Now that is the kind of authority that is everywhere condemned in the Word of God. Even the apostle said his authority is given to build people up, to encourage them, to support them, to restore them and renew them. If discipline is called for, it is a last resort. Note how reluctant he is to bring this about, how long he gives them to correct conditions. When he does move, he says, it will be in line with what the Lord has said in Matthew 18. He will move step-by-step, looking to God, not to the congregation, to bring pressure on the individual, and that the discipline will cease immediately upon repentance of the person involved. So we have a clear word here from Paul about what the church ought to be like. Especially it depends, he says, on the answer to that all-important question, “Does Jesus Christ live in you or not?” Paul’s last word is an appeal for mutual support among the brethren. Verse 11:
Finally, brethren. farewell. Mend your ways, heed my appeal, agree with one another, live in peace, and the God of love and peace will be with you. Greet one another with a holy kiss. All the saints greet you.
The grace of the Lord Jesus Christ and the love of God and the fellowship of the Holy Spirit be with you all. (2 Corinthians 13:11-14 RSV)
It is wonderful that this last word is a word of peace. The apostle sees beyond all the fragmentation in Corinth to the basic unity of the church. God created that unity. It is there even though there is divisiveness, quarreling, jealousy and division in the assembly. Christians belong to each other. They are part of the family of God and they ought to act that way, he says. Beyond the rebellion he sees the grace and the power of God which is able to heal these breaches and restore people even to the point where they are able to give a holy kiss to one another. That was the standard greeting of that day. (We have lost that today, although when I was in Poland I noticed that they still retain that. Today we have substituted a handshake, but I am happy to see hugs coming back in again. Hugs are a much warmer and more accurate expression of Christian love and acceptance, one with another.)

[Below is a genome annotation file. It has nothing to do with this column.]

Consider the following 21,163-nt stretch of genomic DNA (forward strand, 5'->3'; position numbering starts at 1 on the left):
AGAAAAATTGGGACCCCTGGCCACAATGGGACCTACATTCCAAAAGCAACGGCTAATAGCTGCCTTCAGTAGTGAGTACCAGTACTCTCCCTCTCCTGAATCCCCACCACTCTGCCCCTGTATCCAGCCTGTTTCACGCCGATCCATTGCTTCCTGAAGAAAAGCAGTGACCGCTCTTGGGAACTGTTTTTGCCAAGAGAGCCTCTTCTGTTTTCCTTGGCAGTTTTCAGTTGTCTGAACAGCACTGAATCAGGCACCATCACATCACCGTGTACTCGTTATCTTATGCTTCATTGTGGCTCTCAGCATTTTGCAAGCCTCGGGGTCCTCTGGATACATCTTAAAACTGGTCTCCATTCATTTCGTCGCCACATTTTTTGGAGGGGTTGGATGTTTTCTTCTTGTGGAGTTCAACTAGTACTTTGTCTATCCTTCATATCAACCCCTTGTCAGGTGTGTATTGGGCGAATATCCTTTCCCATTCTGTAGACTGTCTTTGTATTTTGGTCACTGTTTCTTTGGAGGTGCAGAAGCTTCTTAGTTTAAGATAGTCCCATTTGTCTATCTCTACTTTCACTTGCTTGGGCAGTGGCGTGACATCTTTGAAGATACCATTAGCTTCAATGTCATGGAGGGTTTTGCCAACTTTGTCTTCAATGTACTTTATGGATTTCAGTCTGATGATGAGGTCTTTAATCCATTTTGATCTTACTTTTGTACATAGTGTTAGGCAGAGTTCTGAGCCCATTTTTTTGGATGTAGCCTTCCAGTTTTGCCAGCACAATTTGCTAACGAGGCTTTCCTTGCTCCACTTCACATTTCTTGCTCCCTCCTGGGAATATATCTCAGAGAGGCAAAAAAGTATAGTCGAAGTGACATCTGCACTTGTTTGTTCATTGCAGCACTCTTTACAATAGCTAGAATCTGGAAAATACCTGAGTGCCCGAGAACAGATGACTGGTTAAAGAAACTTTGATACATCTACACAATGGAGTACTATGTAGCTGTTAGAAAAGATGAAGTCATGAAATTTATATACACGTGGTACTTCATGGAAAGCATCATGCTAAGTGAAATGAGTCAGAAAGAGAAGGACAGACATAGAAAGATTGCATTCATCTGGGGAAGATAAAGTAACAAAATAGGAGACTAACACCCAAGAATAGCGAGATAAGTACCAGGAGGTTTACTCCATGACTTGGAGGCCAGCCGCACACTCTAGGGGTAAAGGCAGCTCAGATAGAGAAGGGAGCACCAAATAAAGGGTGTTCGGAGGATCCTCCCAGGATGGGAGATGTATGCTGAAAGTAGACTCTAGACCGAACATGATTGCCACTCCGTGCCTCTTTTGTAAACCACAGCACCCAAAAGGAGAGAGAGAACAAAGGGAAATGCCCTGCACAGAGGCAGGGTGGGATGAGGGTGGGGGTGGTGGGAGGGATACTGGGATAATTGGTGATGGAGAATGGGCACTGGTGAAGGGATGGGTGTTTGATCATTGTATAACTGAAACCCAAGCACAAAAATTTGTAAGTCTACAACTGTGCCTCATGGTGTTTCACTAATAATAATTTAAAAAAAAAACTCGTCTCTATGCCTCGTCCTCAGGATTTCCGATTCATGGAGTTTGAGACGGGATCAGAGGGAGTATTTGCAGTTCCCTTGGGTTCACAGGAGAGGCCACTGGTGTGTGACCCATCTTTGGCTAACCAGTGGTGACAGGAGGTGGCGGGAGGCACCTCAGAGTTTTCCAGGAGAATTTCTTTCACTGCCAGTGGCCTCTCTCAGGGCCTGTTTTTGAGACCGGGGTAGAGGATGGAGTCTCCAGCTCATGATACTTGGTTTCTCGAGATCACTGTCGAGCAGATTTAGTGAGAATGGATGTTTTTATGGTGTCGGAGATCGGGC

The apostle is urging this upon these Christians: “Change your ways. If Jesus Christ is in you, you can do it.” That is his point. You cannot go on living like everybody else if Jesus Christ lives in you. This is the fundamental reason why there must be a difference in Christians.
I was driving down the freeway the other day and a car cut in front of me, almost driving me off the road, then it cut in ahead of the car ahead of me. I noticed a bumper sticker on it that said, “The difference in me is Jesus.” Well, I was not much impressed, and neither is the world impressed when they look at us and see us behaving just like everyone else. We are not to behave that way in our personal lives because Christ is in us. We are not to behave in our corporate life that way because Christ is among us. We are to be friendly, loving, open, forgiving, not condemnatory, narrow and bitter. We are different because Christ is among us. Notice how the apostle closes. What a beautiful greeting this is. It is the clearest reference to the Trinity that there is in the New Testament:
The grace of the Lord Jesus Christ and the love of God and the fellowship [or commonality] of the Holy Spirit be with you all. (2 Corinthians 13:14 RSV)